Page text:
When the newly crowned Queen Elsa accidentally uses her power to turn things into ice to curse her home in infinite winter, her sister, Anna, teams up with a mountain man, his playful reindeer, and a snowman to change the weather condition.
The magically long-haired Rapunzel has spent her entire life in a tower, but now that a runaway thief has stumbled upon her, she is about to discover the world for the first time, and who she really is.
Determined to make her own path in life, Princess Merida defies a custom that brings chaos to her kingdom. Granted one wish, Merida must rely on her bravery and her archery skills to undo a beastly curse.
When Gru, the world's most super-bad turned super-dad has been recruited by a team of officials to stop lethal muscle and a host of Gru's own, He has to fight back with new gadgetry, cars, and more minion madness.
Anna, a fearless optimist, sets off on an epic journey - teaming up with rugged mountain man Kristoff and his loyal reindeer Sven - to find her sister Elsa, whose icy powers have trapped the kingdom of Arendelle in eternal winter. Encountering Everest-like conditions, mystical trolls and a hilarious snowman named Olaf, Anna and Kristoff battle the elements in a race to save the kingdom. From the outside Anna's sister, Elsa looks poised, regal and reserved, but in reality, she lives in fear as she wrestles with a mighty secret-she was born with the power to create ice and snow. It's a beautiful ability, but also extremely dangerous. Haunted by the moment her magic nearly killed her younger sister Anna, Elsa has isolated herself, spending every waking minute trying to suppress her growing powers. Her mounting emotions trigger the magic, accidentally setting off an eternal winter that she can't stop. She fears she's becoming a monster and that no one, not even her sister, can help her. Written by
DeAlan Wilson for ComedyE.com
In February 2016 Disney Theatrical Productions announced that "Frozen" will join "The Lion King" and "Aladdin" on Broadway in Spring 2018. A pre-Broadway try out for "Frozen" is scheduled at Denver Center for the Performing Arts in August 2017. See more »
In "Let it Go", after Elsa releases her cloak, an overhead shot shows she's about 30 feet short of a gap, walking forwards, on a flat expanse of snow. She then keeps moving towards it while singing in closeup (which would have taken her right up to the edge). She then runs forwards in a wide shot, but instead of falling off the edge she should be right next to, she runs up over a hill that appears from nowhere, before she creates the steps to bridge the gap. See more »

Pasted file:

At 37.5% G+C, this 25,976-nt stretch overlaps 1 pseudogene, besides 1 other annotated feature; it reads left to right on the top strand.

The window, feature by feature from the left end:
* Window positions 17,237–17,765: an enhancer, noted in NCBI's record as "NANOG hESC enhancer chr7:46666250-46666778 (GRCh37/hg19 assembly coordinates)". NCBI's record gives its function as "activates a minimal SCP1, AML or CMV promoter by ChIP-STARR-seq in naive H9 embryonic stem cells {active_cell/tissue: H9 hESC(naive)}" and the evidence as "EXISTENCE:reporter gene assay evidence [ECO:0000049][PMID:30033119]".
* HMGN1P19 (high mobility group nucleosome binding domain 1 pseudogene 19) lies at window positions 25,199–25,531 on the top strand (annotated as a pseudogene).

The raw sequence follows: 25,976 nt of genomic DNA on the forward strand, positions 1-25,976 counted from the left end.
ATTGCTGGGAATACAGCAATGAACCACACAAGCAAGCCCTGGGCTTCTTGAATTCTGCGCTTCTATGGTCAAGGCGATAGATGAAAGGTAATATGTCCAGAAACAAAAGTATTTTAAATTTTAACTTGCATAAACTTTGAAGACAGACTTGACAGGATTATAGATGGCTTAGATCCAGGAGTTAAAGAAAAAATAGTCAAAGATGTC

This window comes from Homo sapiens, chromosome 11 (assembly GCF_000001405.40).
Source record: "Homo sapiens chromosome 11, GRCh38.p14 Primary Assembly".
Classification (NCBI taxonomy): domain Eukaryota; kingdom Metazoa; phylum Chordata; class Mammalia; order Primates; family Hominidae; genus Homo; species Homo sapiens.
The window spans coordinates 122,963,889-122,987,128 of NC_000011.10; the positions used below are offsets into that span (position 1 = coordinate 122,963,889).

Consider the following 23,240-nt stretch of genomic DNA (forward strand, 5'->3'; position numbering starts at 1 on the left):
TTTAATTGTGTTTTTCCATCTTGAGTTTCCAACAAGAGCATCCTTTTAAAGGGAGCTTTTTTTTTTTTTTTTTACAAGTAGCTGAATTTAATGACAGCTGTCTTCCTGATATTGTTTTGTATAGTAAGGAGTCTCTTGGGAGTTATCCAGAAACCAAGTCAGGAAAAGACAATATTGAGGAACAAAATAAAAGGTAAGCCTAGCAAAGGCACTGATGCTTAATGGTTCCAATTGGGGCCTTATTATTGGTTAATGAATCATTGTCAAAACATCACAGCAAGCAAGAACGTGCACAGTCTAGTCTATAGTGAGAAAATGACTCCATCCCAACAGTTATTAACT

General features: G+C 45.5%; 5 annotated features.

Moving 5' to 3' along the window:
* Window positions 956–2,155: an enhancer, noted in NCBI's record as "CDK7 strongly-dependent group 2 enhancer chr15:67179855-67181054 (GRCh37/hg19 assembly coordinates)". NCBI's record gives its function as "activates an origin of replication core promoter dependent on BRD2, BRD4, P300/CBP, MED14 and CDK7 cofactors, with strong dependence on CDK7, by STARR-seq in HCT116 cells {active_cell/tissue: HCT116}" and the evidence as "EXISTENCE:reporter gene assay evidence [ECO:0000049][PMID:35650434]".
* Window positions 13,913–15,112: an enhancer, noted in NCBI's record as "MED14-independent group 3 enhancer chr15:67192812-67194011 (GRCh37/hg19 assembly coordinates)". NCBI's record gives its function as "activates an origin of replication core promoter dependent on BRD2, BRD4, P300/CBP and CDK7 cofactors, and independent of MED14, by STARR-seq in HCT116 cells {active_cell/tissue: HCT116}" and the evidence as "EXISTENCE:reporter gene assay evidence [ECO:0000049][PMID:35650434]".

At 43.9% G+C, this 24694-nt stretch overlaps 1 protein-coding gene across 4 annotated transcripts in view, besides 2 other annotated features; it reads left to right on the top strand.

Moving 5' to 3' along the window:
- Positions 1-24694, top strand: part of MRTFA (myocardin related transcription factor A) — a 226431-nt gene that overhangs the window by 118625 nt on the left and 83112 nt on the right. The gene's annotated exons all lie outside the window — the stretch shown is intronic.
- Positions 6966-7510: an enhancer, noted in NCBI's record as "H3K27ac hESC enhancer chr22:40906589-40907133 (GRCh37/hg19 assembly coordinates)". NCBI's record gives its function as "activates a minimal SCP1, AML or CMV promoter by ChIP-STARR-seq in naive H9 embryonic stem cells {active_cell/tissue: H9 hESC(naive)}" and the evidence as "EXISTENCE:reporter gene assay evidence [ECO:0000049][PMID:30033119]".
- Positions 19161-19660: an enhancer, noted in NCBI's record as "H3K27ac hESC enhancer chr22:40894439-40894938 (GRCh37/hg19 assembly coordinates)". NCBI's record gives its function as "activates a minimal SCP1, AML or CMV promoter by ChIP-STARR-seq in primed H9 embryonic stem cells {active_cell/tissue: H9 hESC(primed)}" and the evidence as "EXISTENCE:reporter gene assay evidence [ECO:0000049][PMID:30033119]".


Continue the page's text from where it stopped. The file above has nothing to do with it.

[pulling on the reins of his reindeer in a snowy land]
Come on, Sven!
[the scene changes to the castle of Arendelle]
[approaching her little sister, who is sleeping soundly in bed]
Elsa, psst! Elsa!
[Anna climbs on the bed and pushes on Elsa]
Wake up! Wake up! Wake up!
Anna, go back to sleep!
[sighs and rolls around]
I just can't! The sky's awake so I'm awake. So we have to play!
Go play by yourself!
[...] See more »
Besides the movie's title, there are no opening credits. See more »
Would you believe that Amy Goodman played "Let It Go" when she interviewed George Takei?
OK, so "Frozen"'s basic premise is encapsulated in Elsa's song "Let It Go", the song that's pretty much been the anthem of the past few months. To be certain, the song made an appearance on "Democracy Now!" during one of the interludes during Amy Goodman's interview with George Takei. Yes, I never thought that it would happen, but a Disney song actually appeared on the most no-nonsense show in media.
As for the movie itself, I didn't find it to be a masterpiece, but it's OK. The theme of getting forced to hide something about oneself for fear of getting considered "unnatural" but then deciding to stop living the lie is a good message. I understand that Elsa and Anna have drawn criticism for having eyes that are bigger than their wrists. Not surprisingly, the main song has made the religious nuts claim that the movie promotes the "gay agenda". It seems to me that people who see the "gay agenda" everywhere are deliberately looking for it, as if they want some of it. Anyway, it's not a bad movie.
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